Lost Little Lambs: Andrew Jackson Jihad Won Over Old and New Fans Alike at Red 7

Andrew Jackson Jihad Red 7

Written by Dylan Garsee
Photography by Carlos J. Matos, All Rights Reserved

If punk broke in 1991 , why the hell were all of these 17 year olds at Red 7? Phoenix, Arizona’s Andrew Jackson Jihad has grown from their humble beginnings of two guys, a guitar, and songs about crystal meth to five guys, a cellist, and songs about Slap Chops. Yet like any good punk band, they have an endless supply of teenage fans screaming every word.

They’re newest record Christmas Island is a mixed bag, and they seemed to know it, only occasionally dipping into tracks from the album, opening with “Temple Grandin.” Heavy on oldies and rarities, even covering Austin legend Roky Erickson’s “I Think of Demons,” most of the audience sang along with full breath and confidence.

Going to a show for a band you’re only marginally aware of can be a daunting and dangerous feat. Music is a conversation between artist and consumer and when you’re talking with a stranger, unless you instantly click, everything is uncomfortable. Especially seeing a band with such a passionate fan base, a show can feel like a birthday party you weren’t invited to.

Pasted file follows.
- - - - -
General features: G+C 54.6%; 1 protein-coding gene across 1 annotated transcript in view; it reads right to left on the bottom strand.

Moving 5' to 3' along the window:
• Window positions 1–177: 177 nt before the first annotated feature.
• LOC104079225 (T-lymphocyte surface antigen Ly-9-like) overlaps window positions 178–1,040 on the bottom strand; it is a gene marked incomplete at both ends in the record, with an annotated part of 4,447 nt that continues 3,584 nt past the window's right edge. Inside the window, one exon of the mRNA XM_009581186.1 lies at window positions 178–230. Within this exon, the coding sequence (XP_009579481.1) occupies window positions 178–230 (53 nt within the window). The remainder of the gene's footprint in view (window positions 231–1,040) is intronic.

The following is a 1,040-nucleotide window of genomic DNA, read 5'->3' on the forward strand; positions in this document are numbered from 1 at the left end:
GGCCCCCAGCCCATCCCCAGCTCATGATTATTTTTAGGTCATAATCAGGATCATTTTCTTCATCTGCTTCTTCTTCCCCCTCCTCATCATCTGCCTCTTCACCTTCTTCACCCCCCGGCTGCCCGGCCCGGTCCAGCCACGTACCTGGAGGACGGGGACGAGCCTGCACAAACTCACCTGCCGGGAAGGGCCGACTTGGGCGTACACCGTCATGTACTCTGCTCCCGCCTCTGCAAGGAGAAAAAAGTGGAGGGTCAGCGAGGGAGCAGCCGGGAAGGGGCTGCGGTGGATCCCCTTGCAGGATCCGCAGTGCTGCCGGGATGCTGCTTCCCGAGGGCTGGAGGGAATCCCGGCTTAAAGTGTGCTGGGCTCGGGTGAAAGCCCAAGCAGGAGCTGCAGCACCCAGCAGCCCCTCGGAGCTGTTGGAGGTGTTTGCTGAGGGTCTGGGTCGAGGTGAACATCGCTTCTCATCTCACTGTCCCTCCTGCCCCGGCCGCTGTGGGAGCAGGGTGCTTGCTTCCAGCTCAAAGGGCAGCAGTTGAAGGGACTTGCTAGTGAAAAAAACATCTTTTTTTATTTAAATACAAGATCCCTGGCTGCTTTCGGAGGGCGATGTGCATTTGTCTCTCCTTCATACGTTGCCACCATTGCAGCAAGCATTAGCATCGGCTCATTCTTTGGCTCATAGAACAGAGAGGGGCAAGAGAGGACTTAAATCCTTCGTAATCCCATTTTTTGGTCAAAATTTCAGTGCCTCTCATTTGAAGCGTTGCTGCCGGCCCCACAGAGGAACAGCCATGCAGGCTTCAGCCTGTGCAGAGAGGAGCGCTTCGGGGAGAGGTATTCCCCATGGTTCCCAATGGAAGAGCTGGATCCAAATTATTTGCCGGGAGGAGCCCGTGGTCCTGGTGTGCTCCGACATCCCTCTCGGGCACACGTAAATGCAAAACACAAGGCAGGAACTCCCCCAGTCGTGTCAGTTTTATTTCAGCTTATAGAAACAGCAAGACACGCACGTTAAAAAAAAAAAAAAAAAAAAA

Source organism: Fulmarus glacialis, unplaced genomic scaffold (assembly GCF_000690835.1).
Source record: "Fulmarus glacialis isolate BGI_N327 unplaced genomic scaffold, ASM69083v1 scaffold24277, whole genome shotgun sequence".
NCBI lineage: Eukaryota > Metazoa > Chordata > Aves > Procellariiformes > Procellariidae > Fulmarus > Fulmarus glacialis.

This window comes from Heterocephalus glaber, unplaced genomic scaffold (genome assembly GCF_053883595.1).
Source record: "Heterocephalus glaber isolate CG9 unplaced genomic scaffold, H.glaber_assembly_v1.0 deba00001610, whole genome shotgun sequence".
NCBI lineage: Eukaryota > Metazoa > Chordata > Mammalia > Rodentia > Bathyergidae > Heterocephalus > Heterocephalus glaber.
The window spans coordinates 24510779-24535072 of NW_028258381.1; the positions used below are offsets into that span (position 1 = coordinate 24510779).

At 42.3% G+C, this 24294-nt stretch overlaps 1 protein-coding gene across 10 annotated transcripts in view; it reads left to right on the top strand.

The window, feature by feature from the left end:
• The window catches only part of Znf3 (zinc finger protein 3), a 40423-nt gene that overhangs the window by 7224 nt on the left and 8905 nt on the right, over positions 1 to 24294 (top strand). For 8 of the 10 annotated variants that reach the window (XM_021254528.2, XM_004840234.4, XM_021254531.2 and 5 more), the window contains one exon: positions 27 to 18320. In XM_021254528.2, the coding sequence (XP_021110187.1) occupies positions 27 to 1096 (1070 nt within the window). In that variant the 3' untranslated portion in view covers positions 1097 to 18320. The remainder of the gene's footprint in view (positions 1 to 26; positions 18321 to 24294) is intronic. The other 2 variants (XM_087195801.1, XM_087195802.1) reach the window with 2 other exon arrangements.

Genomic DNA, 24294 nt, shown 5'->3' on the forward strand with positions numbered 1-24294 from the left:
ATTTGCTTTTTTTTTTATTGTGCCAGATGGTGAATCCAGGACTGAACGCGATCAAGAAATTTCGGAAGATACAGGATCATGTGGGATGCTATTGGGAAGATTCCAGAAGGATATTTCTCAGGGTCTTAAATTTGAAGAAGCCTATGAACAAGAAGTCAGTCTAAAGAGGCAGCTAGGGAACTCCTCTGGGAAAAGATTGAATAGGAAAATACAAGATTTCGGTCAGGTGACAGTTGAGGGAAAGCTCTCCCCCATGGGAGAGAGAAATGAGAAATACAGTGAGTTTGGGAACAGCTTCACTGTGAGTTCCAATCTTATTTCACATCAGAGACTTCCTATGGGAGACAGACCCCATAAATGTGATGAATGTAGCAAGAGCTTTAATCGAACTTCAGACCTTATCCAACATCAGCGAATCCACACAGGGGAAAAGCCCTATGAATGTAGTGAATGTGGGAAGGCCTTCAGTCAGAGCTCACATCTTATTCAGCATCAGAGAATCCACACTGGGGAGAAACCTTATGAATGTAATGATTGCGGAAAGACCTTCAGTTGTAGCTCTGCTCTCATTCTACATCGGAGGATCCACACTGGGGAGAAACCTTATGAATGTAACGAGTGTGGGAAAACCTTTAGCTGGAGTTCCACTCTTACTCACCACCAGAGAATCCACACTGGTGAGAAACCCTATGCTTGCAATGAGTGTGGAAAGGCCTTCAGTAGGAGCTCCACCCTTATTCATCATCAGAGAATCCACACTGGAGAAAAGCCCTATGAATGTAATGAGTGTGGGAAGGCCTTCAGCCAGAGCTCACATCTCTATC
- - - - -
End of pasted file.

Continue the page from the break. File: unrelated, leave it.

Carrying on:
Andrew Jackson Jihad Red 7
Thankfully Andrew Jackson Jihad can keep it all inclusive with fun stage banter, tee shirt giveaways, and a setlist to please even the hardest of hardcore fans. About an hour into the set, a sea of fans screamed their requests almost ignorant to the fact that a) this was a sold out show at the biggest stage of Red 7 and b) they already have a setlist. The band almost lost control of their crowd who simply loved too much, before just barreling into their under appreciated classic “Hate, Rain on Me.” At that point everyone, even lost little lamb me, couldn’t help but smile.